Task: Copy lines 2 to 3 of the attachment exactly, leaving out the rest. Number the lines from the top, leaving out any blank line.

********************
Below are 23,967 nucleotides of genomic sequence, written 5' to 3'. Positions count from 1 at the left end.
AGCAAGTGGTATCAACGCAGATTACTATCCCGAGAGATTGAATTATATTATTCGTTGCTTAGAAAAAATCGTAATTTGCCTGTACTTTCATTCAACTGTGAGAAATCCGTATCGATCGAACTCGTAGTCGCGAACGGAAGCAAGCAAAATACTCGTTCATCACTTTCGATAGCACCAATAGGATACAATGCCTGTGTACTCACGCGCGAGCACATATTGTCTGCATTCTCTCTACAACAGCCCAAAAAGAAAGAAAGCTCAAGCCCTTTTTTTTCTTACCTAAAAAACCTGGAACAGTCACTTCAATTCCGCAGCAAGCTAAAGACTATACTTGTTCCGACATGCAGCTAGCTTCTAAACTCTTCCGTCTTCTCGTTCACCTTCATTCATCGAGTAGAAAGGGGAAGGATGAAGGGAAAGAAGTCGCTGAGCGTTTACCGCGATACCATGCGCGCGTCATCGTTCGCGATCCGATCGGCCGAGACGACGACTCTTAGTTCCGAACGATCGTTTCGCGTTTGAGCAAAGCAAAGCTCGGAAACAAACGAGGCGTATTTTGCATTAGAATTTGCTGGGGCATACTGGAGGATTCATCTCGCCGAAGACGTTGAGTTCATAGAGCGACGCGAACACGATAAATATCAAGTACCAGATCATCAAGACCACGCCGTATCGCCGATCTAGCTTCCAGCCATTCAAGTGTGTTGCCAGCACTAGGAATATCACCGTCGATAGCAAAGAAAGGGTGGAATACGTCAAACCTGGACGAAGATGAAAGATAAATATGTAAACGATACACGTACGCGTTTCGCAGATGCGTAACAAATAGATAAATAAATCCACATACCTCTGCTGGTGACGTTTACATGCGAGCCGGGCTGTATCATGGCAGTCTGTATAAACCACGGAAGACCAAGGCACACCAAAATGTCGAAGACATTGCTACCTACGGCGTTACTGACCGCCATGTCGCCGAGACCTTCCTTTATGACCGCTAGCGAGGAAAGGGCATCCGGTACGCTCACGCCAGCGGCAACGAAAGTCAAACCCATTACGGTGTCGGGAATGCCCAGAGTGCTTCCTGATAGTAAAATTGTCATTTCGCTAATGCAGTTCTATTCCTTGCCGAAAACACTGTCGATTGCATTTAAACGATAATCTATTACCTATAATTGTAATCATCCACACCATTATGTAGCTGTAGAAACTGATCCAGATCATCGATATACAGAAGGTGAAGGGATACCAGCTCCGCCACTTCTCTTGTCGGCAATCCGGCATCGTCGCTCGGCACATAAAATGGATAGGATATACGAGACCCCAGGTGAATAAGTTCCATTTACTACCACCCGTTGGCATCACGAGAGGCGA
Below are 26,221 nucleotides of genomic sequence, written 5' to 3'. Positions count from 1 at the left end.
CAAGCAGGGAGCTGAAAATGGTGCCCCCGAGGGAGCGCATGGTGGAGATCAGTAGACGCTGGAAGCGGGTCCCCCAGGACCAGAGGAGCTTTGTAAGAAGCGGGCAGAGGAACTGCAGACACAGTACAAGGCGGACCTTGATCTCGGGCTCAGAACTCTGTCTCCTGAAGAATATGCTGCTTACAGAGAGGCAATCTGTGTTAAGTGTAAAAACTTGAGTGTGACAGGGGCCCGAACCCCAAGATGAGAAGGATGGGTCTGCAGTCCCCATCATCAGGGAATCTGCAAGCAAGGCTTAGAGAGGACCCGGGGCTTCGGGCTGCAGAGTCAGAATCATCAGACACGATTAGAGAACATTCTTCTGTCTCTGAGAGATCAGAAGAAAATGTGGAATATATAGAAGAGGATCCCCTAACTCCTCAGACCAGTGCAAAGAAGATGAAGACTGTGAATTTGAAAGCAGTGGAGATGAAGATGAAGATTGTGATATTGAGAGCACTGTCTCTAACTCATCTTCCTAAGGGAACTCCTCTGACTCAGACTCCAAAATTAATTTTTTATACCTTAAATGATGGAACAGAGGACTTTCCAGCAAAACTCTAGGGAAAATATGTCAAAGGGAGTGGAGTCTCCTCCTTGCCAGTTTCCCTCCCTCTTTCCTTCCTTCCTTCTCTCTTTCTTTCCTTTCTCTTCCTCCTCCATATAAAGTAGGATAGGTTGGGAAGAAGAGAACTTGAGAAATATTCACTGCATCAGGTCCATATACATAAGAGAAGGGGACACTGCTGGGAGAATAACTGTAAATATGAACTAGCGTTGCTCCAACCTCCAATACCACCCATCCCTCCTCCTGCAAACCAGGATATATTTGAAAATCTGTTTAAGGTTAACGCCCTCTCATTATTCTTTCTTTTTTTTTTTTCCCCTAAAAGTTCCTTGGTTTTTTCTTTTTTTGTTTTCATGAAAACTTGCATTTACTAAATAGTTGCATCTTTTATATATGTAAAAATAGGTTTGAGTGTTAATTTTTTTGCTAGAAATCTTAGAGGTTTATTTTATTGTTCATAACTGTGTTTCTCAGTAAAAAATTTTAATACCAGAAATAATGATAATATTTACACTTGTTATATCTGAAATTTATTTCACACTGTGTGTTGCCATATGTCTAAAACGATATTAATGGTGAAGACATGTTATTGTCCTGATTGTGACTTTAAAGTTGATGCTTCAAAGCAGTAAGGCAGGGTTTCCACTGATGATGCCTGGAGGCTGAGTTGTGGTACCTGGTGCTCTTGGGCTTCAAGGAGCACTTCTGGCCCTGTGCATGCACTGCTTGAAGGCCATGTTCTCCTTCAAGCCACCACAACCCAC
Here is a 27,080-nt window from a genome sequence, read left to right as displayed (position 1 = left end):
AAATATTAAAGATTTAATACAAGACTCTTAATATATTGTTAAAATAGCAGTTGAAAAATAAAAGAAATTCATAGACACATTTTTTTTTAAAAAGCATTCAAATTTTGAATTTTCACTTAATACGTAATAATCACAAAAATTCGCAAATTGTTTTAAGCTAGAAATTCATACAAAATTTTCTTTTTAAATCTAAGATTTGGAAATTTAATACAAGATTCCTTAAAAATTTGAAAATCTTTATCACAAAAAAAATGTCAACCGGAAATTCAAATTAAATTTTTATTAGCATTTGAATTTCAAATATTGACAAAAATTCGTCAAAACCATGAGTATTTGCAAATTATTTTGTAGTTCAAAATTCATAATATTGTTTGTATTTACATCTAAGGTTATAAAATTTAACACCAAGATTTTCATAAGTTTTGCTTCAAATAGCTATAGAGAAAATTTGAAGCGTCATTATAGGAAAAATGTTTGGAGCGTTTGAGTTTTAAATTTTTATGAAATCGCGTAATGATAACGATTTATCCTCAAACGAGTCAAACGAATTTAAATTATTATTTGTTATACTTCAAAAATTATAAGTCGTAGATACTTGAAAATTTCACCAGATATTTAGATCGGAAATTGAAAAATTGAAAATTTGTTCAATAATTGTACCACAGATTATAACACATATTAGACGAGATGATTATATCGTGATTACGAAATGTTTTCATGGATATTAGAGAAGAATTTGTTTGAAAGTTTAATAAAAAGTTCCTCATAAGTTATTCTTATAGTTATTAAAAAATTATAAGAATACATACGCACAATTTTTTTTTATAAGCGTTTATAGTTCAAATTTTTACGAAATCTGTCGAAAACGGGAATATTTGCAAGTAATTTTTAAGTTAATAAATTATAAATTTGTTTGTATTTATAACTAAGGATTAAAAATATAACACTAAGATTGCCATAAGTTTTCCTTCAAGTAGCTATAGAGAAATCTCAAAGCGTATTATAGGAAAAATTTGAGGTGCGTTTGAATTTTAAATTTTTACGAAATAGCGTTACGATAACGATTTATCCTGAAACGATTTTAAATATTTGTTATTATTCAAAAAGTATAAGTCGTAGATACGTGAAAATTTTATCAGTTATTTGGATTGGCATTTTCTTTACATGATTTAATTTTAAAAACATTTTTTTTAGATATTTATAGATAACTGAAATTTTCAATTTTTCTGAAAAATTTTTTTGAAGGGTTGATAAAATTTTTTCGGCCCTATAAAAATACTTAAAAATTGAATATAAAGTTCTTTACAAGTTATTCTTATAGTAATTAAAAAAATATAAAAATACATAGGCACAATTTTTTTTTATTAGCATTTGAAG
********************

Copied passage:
AGCAAGTGGTATCAACGCAGATTACTATCCCGAGAGATTGAATTATATTATTCGTTGCTTAGAAAAAATCGTAATTTGCCTGTACTTTCATTCAACTGTGAGAAATCCGTATCGATCGAACTCGTAGTCGCGAACGGAAGCAAGCAAAATACTCGTTCATCACTTTCGATAGCACCAATAGGATACAATGCCTGTGTACTCACGCGCGAGCACATATTGTCTGCATTCTCTCTACAACAGCCCAAAAAGAAAGAAAGCTCAAGCCCTTTTTTTTCTTACCTAAAAAACCTGGAACAGTCACTTCAATTCCGCAGCAAGCTAAAGACTATACTTGTTCCGACATGCAGCTAGCTTCTAAACTCTTCCGTCTTCTCGTTCACCTTCATTCATCGAGTAGAAAGGGGAAGGATGAAGGGAAAGAAGTCGCTGAGCGTTTACCGCGATACCATGCGCGCGTCATCGTTCGCGATCCGATCGGCCGAGACGACGACTCTTAGTTCCGAACGATCGTTTCGCGTTTGAGCAAAGCAAAGCTCGGAAACAAACGAGGCGTATTTTGCATTAGAATTTGCTGGGGCATACTGGAGGATTCATCTCGCCGAAGACGTTGAGTTCATAGAGCGACGCGAACACGATAAATATCAAGTACCAGATCATCAAGACCACGCCGTATCGCCGATCTAGCTTCCAGCCATTCAAGTGTGTTGCCAGCACTAGGAATATCACCGTCGATAGCAAAGAAAGGGTGGAATACGTCAAACCTGGACGAAGATGAAAGATAAATATGTAAACGATACACGTACGCGTTTCGCAGATGCGTAACAAATAGATAAATAAATCCACATACCTCTGCTGGTGACGTTTACATGCGAGCCGGGCTGTATCATGGCAGTCTGTATAAACCACGGAAGACCAAGGCACACCAAAATGTCGAAGACATTGCTACCTACGGCGTTACTGACCGCCATGTCGCCGAGACCTTCCTTTATGACCGCTAGCGAGGAAAGGGCATCCGGTACGCTCACGCCAGCGGCAACGAAAGTCAAACCCATTACGGTGTCGGGAATGCCCAGAGTGCTTCCTGATAGTAAAATTGTCATTTCGCTAATGCAGTTCTATTCCTTGCCGAAAACACTGTCGATTGCATTTAAACGATAATCTATTACCTATAATTGTAATCATCCACACCATTATGTAGCTGTAGAAACTGATCCAGATCATCGATATACAGAAGGTGAAGGGATACCAGCTCCGCCACTTCTCTTGTCGGCAATCCGGCATCGTCGCTCGGCACATAAAATGGATAGGATATACGAGACCCCAGGTGAATAAGTTCCATTTACTACCACCCGTTGGCATCACGAGAGGCGA
Below are 26,221 nucleotides of genomic sequence, written 5' to 3'. Positions count from 1 at the left end.